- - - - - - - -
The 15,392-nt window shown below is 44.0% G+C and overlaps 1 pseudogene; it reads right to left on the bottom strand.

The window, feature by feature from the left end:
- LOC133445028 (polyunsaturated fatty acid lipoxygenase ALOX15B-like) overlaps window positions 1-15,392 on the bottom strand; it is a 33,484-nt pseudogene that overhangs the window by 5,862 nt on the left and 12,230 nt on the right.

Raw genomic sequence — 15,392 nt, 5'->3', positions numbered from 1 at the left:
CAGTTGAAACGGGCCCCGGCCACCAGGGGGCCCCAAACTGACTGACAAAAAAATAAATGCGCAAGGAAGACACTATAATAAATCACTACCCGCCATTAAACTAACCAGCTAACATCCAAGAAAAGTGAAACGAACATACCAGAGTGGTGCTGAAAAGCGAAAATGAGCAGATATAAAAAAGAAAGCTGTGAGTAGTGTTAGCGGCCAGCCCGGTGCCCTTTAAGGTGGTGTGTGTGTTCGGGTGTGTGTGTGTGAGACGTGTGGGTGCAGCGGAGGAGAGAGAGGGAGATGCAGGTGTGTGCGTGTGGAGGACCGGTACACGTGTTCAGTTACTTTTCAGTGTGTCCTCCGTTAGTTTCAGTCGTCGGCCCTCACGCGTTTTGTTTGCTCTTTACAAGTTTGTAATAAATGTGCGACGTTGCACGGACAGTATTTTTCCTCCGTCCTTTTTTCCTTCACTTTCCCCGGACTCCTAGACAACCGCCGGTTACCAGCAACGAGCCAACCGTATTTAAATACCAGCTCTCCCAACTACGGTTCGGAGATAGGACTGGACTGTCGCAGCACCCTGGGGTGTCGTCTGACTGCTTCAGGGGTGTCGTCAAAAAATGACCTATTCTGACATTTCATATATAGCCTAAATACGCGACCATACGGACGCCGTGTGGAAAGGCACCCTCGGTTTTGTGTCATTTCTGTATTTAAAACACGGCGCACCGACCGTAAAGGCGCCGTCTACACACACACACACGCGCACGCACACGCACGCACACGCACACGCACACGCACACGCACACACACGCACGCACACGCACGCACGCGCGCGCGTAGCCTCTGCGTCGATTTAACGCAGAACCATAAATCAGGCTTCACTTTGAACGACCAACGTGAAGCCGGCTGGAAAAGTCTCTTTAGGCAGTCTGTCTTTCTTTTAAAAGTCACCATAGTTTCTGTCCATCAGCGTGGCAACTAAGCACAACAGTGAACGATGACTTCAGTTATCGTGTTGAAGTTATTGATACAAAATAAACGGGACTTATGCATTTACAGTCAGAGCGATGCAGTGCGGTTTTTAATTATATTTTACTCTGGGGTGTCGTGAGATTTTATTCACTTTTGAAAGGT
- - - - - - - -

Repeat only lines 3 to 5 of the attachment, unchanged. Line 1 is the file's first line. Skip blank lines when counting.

- LOC133445028 (polyunsaturated fatty acid lipoxygenase ALOX15B-like) overlaps window positions 1-15,392 on the bottom strand; it is a 33,484-nt pseudogene that overhangs the window by 5,862 nt on the left and 12,230 nt on the right.

Raw genomic sequence — 15,392 nt, 5'->3', positions numbered from 1 at the left:
CAGTTGAAACGGGCCCCGGCCACCAGGGGGCCCCAAACTGACTGACAAAAAAATAAATGCGCAAGGAAGACACTATAATAAATCACTACCCGCCATTAAACTAACCAGCTAACATCCAAGAAAAGTGAAACGAACATACCAGAGTGGTGCTGAAAAGCGAAAATGAGCAGATATAAAAAAGAAAGCTGTGAGTAGTGTTAGCGGCCAGCCCGGTGCCCTTTAAGGTGGTGTGTGTGTTCGGGTGTGTGTGTGTGAGACGTGTGGGTGCAGCGGAGGAGAGAGAGGGAGATGCAGGTGTGTGCGTGTGGAGGACCGGTACACGTGTTCAGTTACTTTTCAGTGTGTCCTCCGTTAGTTTCAGTCGTCGGCCCTCACGCGTTTTGTTTGCTCTTTACAAGTTTGTAATAAATGTGCGACGTTGCACGGACAGTATTTTTCCTCCGTCCTTTTTTCCTTCACTTTCCCCGGACTCCTAGACAACCGCCGGTTACCAGCAACGAGCCAACCGTATTTAAATACCAGCTCTCCCAACTACGGTTCGGAGATAGGACTGGACTGTCGCAGCACCCTGGGGTGTCGTCTGACTGCTTCAGGGGTGTCGTCAAAAAATGACCTATTCTGACATTTCATATATAGCCTAAATACGCGACCATACGGACGCCGTGTGGAAAGGCACCCTCGGTTTTGTGTCATTTCTGTATTTAAAACACGGCGCACCGACCGTAAAGGCGCCGTCTACACACACACACACGCGCACGCACACGCACGCACACGCACACGCACACGCACACGCACACACACGCACGCACACGCACGCACGCGCGCGCGTAGCCTCTGCGTCGATTTAACGCAGAACCATAAATCAGGCTTCACTTTGAACGACCAACGTGAAGCCGGCTGGAAAAGTCTCTTTAGGCAGTCTGTCTTTCTTTTAAAAGTCACCATAGTTTCTGTCCATCAGCGTGGCAACTAAGCACAACAGTGAACGATGACTTCAGTTATCGTGTTGAAGTTATTGATACAAAATAAACGGGACTTATGCATTTACAGTCAGAGCGATGCAGTGCGGTTTTTAATTATATTTTACTCTGGGGTGTCGTGAGATTTTATTCACTTTTGAAAGGT